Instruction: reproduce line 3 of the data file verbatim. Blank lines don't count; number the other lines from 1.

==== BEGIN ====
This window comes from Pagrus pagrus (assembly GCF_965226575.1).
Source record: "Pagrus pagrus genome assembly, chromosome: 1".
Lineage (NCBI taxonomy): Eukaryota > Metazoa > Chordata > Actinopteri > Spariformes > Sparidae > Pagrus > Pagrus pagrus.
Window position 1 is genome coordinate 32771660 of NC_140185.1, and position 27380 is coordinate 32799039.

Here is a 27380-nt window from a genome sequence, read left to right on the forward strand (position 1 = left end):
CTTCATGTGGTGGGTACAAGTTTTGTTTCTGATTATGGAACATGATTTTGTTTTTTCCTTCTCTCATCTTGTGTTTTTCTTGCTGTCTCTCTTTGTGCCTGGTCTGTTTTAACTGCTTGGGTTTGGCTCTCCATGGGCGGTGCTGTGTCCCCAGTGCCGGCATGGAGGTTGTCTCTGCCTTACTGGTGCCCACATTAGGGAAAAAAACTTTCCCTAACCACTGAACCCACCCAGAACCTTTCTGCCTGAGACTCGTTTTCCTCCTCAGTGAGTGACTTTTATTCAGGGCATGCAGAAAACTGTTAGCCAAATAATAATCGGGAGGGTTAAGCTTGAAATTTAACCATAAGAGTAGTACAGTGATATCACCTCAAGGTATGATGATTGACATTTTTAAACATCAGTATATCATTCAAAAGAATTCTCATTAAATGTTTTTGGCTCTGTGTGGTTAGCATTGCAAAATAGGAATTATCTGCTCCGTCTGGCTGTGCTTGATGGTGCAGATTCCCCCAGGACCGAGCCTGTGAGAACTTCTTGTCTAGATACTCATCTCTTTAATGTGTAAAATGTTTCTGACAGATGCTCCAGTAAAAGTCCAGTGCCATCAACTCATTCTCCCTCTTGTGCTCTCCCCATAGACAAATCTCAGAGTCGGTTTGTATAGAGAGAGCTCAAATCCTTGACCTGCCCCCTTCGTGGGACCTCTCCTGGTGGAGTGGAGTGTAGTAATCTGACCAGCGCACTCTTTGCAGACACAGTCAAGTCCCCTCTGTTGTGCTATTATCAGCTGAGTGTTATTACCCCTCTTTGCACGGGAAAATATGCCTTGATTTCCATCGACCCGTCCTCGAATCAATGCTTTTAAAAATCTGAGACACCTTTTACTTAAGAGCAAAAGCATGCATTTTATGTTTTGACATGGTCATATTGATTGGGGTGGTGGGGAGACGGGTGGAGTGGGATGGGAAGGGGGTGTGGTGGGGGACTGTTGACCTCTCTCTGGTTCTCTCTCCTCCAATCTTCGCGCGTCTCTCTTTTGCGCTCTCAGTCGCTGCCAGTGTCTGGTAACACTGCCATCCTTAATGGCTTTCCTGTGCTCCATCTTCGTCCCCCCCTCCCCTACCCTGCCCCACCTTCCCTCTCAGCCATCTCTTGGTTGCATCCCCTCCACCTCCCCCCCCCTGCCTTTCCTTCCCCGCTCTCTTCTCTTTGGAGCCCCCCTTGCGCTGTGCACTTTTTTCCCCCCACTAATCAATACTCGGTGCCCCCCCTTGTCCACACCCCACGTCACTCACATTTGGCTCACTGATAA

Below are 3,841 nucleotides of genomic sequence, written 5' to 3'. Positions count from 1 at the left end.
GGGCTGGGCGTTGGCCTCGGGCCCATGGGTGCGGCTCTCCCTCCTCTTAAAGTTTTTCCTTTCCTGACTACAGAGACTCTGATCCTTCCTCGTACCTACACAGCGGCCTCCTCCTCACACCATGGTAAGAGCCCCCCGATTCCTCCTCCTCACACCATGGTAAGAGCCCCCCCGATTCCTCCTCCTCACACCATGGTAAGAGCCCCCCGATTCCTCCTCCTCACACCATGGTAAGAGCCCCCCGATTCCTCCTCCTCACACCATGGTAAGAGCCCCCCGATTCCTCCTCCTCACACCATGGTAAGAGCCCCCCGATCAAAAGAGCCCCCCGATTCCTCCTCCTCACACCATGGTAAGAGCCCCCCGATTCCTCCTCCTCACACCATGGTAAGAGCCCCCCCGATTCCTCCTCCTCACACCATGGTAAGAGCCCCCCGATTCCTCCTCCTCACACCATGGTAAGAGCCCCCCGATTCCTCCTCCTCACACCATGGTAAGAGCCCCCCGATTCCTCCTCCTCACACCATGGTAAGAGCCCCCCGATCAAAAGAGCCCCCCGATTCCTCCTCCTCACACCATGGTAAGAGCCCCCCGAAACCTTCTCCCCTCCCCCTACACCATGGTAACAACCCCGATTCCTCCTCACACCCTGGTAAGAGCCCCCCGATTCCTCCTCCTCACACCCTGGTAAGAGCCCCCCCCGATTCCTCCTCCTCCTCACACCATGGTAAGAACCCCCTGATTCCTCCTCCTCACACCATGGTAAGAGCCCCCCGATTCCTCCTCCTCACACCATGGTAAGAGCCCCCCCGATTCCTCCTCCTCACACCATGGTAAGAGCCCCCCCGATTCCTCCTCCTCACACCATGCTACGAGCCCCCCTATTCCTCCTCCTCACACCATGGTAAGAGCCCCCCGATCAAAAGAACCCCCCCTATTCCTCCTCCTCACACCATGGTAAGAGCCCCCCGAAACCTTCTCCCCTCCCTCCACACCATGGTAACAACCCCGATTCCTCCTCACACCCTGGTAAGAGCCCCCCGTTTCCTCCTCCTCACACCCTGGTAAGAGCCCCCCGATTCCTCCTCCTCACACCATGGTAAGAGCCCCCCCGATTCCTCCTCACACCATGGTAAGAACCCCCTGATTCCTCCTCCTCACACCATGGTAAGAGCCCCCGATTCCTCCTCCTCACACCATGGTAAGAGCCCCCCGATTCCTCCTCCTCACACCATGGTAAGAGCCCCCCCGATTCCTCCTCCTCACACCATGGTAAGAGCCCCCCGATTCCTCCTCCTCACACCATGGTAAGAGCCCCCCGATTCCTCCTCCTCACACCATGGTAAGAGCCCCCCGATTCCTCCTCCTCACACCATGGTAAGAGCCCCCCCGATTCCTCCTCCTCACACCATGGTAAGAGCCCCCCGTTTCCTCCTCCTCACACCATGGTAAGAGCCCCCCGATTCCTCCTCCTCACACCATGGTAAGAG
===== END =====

Lineage (NCBI taxonomy): Eukaryota > Metazoa > Chordata > Actinopteri > Spariformes > Sparidae > Pagrus > Pagrus pagrus.